Nitrogen narcosis and too much fun
It's true what they say, getting narced is fun--of a certain kind. Similar to drinking way too
Which should indicate the downside. Not to sound like your mother here, but nitrogen narcosis is, in fact, drunk diving. Though you hear a lot about decompression illness, getting narced should probably be a bigger worry, at least when you dive below 100 feet. At that depth, nitrogen narcosis becomes more likely than a DCI hit, and when it occurs it is more dangerous because it attacks your most important piece of life-support equipment: your brain. That, not DCI, is the primary reason for the traditional recreational depth limit of 130 feet. But there's good news too: You can manage this risk and still dive safely below 100 feet.
What Is Nitrogen Narcosis?
You probably know the term "rapture of the deep" and have heard stories of divers offering their regs to fish and so on. Inappropriate euphoria and general silliness are the best known symptoms of nitrogen narcosis, though narcosis can also trigger anxiety, even terror. The exact mechanism is not well understood, but it's probably no coincidence that the usual symptoms resemble the early stages of general anesthesia. Compare, for example, the effects of the common dental anesthetic nitrous oxide, called laughing gas. "The same kinds of mechanisms are involved," says Dr. Peter B. Bennett, author of the chapter on inert gas narcosis in Alfred Bove's Diving Medicine. "General anesthesia and nitrogen narcosis both occur when a given anesthetic gas--and I would include nitrogen as one--reaches a certain critical molar concentration." In fact, nitrogen narcosis "may be considered as a state of impending general anesthesia" according to the authors of Diving and Subaquatic Medicine. Not the best mental state, probably, with 100 feet of water over your head.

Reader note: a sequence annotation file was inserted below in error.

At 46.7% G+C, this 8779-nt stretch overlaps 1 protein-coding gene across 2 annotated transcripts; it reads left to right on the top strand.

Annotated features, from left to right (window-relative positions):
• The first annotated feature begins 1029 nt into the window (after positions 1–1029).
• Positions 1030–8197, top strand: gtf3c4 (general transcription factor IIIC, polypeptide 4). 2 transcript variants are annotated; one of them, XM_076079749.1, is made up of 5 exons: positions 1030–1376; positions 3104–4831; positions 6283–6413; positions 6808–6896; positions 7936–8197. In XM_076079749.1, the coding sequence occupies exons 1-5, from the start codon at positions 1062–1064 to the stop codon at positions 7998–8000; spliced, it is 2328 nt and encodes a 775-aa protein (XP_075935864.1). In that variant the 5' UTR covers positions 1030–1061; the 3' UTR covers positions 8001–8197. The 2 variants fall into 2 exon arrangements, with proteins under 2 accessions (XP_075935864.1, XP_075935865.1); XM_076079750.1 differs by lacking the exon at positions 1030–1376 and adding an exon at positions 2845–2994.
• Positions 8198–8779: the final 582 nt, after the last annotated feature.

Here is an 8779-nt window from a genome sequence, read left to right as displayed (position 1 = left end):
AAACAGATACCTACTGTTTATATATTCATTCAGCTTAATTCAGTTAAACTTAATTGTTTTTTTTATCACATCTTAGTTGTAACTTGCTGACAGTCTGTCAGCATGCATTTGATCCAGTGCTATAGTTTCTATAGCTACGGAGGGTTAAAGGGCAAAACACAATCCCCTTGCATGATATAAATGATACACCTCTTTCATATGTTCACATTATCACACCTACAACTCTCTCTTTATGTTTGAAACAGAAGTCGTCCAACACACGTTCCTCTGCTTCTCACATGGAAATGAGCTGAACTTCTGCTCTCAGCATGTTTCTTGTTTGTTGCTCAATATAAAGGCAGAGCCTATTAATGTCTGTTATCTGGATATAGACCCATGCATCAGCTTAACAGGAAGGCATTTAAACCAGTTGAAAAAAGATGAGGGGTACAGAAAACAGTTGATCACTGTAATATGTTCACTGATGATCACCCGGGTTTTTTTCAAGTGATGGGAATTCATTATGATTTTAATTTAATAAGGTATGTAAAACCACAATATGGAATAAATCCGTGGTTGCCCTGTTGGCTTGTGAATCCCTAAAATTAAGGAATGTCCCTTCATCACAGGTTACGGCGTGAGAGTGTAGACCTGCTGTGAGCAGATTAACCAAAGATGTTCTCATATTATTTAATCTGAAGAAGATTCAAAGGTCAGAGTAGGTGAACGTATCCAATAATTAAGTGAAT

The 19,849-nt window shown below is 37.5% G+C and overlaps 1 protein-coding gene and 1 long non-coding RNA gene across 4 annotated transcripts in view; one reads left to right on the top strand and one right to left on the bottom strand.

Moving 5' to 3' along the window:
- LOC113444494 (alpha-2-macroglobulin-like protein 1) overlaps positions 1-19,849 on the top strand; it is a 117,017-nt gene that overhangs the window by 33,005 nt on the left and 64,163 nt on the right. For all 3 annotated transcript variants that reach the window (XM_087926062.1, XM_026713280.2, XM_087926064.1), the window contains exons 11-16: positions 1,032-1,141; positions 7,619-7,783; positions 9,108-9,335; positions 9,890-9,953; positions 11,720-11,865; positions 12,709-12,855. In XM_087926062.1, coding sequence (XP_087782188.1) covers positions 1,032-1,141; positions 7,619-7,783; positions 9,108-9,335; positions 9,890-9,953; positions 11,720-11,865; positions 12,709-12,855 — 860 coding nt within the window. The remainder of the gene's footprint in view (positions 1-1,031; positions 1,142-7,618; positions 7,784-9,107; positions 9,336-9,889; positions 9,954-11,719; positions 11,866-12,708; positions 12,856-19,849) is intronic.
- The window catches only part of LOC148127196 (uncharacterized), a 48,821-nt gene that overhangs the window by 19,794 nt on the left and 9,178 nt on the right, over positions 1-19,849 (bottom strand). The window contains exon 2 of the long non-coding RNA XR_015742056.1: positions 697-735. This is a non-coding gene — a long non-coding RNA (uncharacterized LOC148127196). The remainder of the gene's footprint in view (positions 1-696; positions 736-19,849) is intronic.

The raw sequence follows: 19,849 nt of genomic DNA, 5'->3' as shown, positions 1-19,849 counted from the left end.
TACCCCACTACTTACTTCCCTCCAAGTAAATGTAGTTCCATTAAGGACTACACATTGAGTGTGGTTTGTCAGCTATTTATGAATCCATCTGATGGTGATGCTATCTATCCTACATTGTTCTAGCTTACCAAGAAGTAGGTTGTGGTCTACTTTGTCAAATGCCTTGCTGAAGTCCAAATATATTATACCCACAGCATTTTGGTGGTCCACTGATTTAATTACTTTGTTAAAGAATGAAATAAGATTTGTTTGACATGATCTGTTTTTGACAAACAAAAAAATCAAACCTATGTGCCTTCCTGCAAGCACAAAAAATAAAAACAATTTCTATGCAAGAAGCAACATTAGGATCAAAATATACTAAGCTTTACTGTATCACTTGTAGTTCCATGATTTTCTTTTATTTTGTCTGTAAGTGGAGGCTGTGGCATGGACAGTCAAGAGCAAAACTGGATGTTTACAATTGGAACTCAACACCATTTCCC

Nitrogen narcosis has also been compared to alcoholic intoxication, the so-called "Martini Law"--each 50 feet of descent is equivalent to drinking one martini. Your thinking slows down. Your inhibitions and self-control are reduced, allowing euphoria or anxiety to emerge. Perceptual narrowing and a tendency to become fixed on one idea are common. Nitrogen narcosis, like alcohol, also impairs your motor control and memory. If it progresses far enough, you become unconscious. Precisely which mental functions are impaired, in what order and to what degree are debated by researchers, and studies have yielded conflicting results. What everyone agrees on, however, is that nitrogen narcosis degrades your ability to react quickly to a crisis and reason your way out of it.
Not You? You Wish
You've been below 100 feet many times and you've never been narced? Maybe. Divers, like drinkers, vary widely in their susceptibility, and you may in fact be more resistant to narcosis than some others. But it's hard to know that for sure based on your subjective feelings. "One of the biggest effects of nitrogen narcosis is an amnesia of what happened when you were down there," says Bennett. "Divers don't even remember what they were like." So you may have been more narced than you remember. Add forgetfulness to overconfidence and recklessness, other important effects of nitrogen narcosis, and you're like the guy leaving the party after a few too many who insists he's OK to drive. He has done it before and may do it again, but only if he's not called upon to react to a sudden emergency like a sharp curve and a stout tree.